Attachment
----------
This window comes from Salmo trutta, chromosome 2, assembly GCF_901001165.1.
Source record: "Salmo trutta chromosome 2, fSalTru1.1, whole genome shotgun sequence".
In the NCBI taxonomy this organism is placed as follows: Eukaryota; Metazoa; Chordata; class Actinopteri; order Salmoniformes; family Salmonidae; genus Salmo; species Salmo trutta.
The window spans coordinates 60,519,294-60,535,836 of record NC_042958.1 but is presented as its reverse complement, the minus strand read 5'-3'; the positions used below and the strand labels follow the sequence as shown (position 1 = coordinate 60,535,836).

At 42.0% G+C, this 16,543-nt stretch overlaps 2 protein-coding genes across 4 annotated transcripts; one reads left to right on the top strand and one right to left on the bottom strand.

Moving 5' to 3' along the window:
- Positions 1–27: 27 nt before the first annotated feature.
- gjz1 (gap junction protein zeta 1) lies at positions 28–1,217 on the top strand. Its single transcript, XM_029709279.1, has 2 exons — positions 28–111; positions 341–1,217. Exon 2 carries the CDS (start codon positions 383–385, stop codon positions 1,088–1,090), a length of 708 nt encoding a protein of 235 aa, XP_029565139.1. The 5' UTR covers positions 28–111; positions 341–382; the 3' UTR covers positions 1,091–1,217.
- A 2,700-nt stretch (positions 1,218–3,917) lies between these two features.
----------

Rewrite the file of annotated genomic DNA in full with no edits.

This window comes from Salmo trutta, chromosome 2, assembly GCF_901001165.1.
Source record: "Salmo trutta chromosome 2, fSalTru1.1, whole genome shotgun sequence".
In the NCBI taxonomy this organism is placed as follows: Eukaryota; Metazoa; Chordata; class Actinopteri; order Salmoniformes; family Salmonidae; genus Salmo; species Salmo trutta.
The window spans coordinates 60,519,294-60,535,836 of record NC_042958.1 but is presented as its reverse complement, the minus strand read 5'-3'; the positions used below and the strand labels follow the sequence as shown (position 1 = coordinate 60,535,836).

At 42.0% G+C, this 16,543-nt stretch overlaps 2 protein-coding genes across 4 annotated transcripts; one reads left to right on the top strand and one right to left on the bottom strand.

Moving 5' to 3' along the window:
- Positions 1–27: 27 nt before the first annotated feature.
- gjz1 (gap junction protein zeta 1) lies at positions 28–1,217 on the top strand. Its single transcript, XM_029709279.1, has 2 exons — positions 28–111; positions 341–1,217. Exon 2 carries the CDS (start codon positions 383–385, stop codon positions 1,088–1,090), a length of 708 nt encoding a protein of 235 aa, XP_029565139.1. The 5' UTR covers positions 28–111; positions 341–382; the 3' UTR covers positions 1,091–1,217.
- A 2,700-nt stretch (positions 1,218–3,917) lies between these two features.